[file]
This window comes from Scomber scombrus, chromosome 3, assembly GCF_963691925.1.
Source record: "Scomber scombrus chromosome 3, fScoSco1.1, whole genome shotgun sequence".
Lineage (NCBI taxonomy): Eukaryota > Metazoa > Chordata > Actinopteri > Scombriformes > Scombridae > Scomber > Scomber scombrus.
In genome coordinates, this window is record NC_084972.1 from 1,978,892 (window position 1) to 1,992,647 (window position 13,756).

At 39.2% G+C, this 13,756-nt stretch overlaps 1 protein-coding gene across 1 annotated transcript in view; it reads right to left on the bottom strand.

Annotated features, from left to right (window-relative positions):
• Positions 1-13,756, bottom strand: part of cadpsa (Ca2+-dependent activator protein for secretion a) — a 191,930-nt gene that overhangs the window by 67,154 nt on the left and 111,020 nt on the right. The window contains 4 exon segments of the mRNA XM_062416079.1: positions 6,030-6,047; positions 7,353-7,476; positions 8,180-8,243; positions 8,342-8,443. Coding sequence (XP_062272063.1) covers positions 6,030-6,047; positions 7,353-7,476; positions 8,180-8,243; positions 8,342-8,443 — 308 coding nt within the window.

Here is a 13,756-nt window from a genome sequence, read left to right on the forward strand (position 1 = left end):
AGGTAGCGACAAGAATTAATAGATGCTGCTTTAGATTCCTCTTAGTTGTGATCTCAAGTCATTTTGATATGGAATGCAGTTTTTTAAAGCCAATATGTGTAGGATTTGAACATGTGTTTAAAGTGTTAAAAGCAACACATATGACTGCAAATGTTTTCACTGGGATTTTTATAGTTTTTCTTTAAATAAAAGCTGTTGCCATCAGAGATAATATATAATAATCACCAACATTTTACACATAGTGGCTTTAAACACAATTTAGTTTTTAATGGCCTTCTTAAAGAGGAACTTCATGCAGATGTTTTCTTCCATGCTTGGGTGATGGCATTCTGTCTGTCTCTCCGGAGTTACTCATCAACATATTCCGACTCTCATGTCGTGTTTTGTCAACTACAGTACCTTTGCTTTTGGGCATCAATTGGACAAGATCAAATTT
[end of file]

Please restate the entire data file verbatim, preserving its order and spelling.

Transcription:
This window comes from Scomber scombrus, chromosome 3, assembly GCF_963691925.1.
Source record: "Scomber scombrus chromosome 3, fScoSco1.1, whole genome shotgun sequence".
Lineage (NCBI taxonomy): Eukaryota > Metazoa > Chordata > Actinopteri > Scombriformes > Scombridae > Scomber > Scomber scombrus.
In genome coordinates, this window is record NC_084972.1 from 1,978,892 (window position 1) to 1,992,647 (window position 13,756).

At 39.2% G+C, this 13,756-nt stretch overlaps 1 protein-coding gene across 1 annotated transcript in view; it reads right to left on the bottom strand.

Annotated features, from left to right (window-relative positions):
• Positions 1-13,756, bottom strand: part of cadpsa (Ca2+-dependent activator protein for secretion a) — a 191,930-nt gene that overhangs the window by 67,154 nt on the left and 111,020 nt on the right. The window contains 4 exon segments of the mRNA XM_062416079.1: positions 6,030-6,047; positions 7,353-7,476; positions 8,180-8,243; positions 8,342-8,443. Coding sequence (XP_062272063.1) covers positions 6,030-6,047; positions 7,353-7,476; positions 8,180-8,243; positions 8,342-8,443 — 308 coding nt within the window.

Here is a 13,756-nt window from a genome sequence, read left to right on the forward strand (position 1 = left end):
AGGTAGCGACAAGAATTAATAGATGCTGCTTTAGATTCCTCTTAGTTGTGATCTCAAGTCATTTTGATATGGAATGCAGTTTTTTAAAGCCAATATGTGTAGGATTTGAACATGTGTTTAAAGTGTTAAAAGCAACACATATGACTGCAAATGTTTTCACTGGGATTTTTATAGTTTTTCTTTAAATAAAAGCTGTTGCCATCAGAGATAATATATAATAATCACCAACATTTTACACATAGTGGCTTTAAACACAATTTAGTTTTTAATGGCCTTCTTAAAGAGGAACTTCATGCAGATGTTTTCTTCCATGCTTGGGTGATGGCATTCTGTCTGTCTCTCCGGAGTTACTCATCAACATATTCCGACTCTCATGTCGTGTTTTGTCAACTACAGTACCTTTGCTTTTGGGCATCAATTGGACAAGATCAAATTT